And how in the world does confiscating everything a man has just? There is absolutely no justification for this. None. I see a lot of my colleagues saying silly things like he should have acted like he was a married man and be responsible. This to me reeks of victim blaming, something I have always been against as a feminist ally. And the kind of assumption there is a lot of stretching. You’ve clearly said we should wait for his wife’s side of the story but you’re making assumptions that he was unfaithful to her and didn’t act as a husband. That’s a bit much for me. A bit disappointing if I may add.

Even if given that your assumptions are right and he did cheat as you’re presuming without evidence, does that justify taking all his hard earned wealth? What justice is there? In what fair world is it just to take everything a man earned for his wife because he was unfaithful? This stance doesn’t make any sense to me unless you’re not interested in justice. I have always advocated that if a woman is a homemaker, having given birth to and taken on the role of raising the couple’s kids while the man works outside the home, she should be entitled to half the wealth of the couple. It is only fair that the one who is looking after (backbreaking work) the future of the couple be equally vested with ownership of the material wealth of the couple. In certain situations, it might be argued to maybe increase her share beyond the 50% (e.g. She’s going to raise the kids alone). But a total confiscation of his assets for her is not just to me no matter his inequities. That just smells foul to me.

In the British and American media market, white women have a field day with getting their stories heard anytime they want in opposition to black men. To suggest that she doesn’t have a platform to tell her side of the story is beyond disingenuous. Remember, in this white supremacist (in itself a patriarchal system), white women are above black men on the totem pole. There’s no one preventing that woman from telling her story. If indeed she didn’t connive with the judge to deliver this injustice in some underhanded way, we’d have heard her story already. I’m sure the western media can’t wait to get a scoop on her story and to parade it as the actual true story. The historical data show that’s how it works. Our testimony as black men can’t hold water in relation to white women.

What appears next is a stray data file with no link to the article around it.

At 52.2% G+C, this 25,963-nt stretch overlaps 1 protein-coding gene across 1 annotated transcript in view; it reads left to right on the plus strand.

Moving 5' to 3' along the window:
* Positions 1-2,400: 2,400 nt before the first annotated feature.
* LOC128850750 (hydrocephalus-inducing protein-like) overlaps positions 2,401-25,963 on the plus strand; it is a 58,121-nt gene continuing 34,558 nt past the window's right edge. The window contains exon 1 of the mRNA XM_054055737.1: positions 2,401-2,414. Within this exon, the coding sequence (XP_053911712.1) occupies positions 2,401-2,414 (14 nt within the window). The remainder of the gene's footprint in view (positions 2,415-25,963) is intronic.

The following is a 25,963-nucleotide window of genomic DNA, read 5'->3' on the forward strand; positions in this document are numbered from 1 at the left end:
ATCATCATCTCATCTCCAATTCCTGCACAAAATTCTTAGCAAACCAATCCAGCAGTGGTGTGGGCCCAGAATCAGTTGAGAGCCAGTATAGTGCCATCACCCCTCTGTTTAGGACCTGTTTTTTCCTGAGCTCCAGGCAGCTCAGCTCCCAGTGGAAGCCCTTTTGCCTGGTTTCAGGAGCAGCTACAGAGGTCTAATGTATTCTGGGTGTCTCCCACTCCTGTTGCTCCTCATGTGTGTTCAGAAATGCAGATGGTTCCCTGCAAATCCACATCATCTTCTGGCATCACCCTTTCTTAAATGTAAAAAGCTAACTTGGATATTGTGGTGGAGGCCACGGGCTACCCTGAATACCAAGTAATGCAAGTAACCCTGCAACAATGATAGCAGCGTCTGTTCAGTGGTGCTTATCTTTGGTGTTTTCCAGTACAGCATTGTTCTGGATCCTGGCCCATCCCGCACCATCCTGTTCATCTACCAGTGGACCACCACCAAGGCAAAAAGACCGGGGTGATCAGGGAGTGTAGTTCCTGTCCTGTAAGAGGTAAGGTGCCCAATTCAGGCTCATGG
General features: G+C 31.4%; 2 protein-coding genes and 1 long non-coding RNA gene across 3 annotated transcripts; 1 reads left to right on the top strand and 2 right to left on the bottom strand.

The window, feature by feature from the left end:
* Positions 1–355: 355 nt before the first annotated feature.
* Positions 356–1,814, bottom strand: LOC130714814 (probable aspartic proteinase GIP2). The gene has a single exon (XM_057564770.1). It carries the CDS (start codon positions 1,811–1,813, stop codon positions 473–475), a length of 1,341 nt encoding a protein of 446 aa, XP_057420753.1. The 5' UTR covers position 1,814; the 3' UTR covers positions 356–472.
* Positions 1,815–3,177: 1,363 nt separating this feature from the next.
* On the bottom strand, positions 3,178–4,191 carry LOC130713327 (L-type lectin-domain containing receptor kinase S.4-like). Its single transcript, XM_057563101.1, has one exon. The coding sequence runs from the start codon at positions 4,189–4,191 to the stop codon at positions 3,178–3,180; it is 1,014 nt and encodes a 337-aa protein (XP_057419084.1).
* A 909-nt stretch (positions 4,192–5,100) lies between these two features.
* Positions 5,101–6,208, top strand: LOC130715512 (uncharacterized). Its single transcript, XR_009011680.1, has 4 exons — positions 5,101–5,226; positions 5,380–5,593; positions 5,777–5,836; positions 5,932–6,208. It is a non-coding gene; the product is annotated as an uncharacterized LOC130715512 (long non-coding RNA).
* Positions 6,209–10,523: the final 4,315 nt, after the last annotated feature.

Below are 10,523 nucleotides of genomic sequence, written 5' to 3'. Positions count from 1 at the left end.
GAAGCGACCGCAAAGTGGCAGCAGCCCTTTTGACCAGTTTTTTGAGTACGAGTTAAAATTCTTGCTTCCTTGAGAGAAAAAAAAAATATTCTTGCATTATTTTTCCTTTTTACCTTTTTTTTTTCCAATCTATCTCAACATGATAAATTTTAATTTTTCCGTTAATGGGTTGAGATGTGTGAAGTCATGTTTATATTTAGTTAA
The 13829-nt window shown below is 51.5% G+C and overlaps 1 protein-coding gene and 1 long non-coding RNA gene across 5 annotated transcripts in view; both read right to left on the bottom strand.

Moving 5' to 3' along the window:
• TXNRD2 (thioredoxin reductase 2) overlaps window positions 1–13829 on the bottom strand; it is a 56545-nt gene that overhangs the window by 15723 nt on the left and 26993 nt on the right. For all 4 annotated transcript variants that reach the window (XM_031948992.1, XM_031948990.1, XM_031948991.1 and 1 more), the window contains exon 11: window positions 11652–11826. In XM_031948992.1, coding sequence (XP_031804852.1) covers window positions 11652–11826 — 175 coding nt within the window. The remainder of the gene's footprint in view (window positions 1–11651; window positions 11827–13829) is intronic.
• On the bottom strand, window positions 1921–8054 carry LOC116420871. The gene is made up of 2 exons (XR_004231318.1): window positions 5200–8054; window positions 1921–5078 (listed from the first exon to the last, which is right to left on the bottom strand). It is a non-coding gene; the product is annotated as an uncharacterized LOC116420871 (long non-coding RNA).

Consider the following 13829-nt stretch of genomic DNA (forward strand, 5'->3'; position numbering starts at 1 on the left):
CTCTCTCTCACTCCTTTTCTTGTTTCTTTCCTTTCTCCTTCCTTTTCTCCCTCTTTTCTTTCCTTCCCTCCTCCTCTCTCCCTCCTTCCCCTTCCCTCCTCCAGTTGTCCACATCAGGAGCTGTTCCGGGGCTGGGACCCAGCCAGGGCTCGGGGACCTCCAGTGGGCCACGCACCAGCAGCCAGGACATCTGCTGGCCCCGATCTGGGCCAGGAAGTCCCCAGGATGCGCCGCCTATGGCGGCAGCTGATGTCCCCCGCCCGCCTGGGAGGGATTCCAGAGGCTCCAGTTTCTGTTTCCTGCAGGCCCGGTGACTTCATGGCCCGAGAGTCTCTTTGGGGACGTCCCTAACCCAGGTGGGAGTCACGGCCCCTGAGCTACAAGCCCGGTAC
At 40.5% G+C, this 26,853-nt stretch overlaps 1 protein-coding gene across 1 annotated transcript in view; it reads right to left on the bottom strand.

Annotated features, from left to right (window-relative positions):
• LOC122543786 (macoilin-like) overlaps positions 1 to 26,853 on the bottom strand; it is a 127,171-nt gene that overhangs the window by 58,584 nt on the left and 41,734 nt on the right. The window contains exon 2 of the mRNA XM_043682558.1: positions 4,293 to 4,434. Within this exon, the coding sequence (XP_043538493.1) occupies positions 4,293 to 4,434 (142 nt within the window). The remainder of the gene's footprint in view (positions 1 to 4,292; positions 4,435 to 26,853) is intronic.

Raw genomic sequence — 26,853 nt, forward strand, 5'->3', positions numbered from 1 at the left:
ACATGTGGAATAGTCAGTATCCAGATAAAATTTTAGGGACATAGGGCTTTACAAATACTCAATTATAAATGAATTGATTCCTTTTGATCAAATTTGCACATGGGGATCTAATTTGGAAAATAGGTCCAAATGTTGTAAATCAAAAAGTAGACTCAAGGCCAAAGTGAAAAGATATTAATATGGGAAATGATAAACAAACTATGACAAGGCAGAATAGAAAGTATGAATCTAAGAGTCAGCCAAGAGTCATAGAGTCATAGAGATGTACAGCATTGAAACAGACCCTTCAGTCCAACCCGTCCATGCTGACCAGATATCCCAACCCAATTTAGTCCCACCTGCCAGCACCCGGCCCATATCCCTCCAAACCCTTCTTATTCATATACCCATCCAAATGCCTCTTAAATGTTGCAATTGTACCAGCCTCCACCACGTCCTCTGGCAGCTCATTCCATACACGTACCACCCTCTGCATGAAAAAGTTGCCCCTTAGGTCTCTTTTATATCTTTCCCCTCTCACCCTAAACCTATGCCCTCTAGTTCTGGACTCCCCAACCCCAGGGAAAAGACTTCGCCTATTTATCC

I am definitely in favor of preventing an irresponsible man from seeing his children if he would be a danger to them. But even with that, I’d much rather see a supervised visitation situation because children still need their father. That is just how children need to be raised. The complete breaking Eboue off his children is just beyond heartbreaking to me. I understand if he didn’t want to see his children, but he appears interested in and affectionate of them. To completely bar him from them without any kind of at least supervised visitation just seem cruel to me especially if married to the confiscation of all his properties.

I am a feminist ally because I am passionate about justice. I don’t see any justice in this Eboue case. Just as black feminists have brought into the conversation about feminism the importance of Intersectionality, we need to acknowledge that black men aren’t always the aggressors in a domestic situation, especially when it involves a white woman because the history of White Supremacist valuation of bodies and voices places us a rung below white women. And to finish, just because other people are throwing tantrums doesn’t mean you should change your stance or have less empathy. Real empathy doesn’t work that way. It is a constant. Saying this makes you sound like those men who constantly rant about how they lose interest in the feminist struggle because some feminist they know is annoying or over the top.

Please read about Eboue’s situation here.

About the Writer

Umar Mohammed is a son of Dagbon and a doctoral student at Texas A&M University in the United States. His interests are in Society, Culture, History, and Social Change.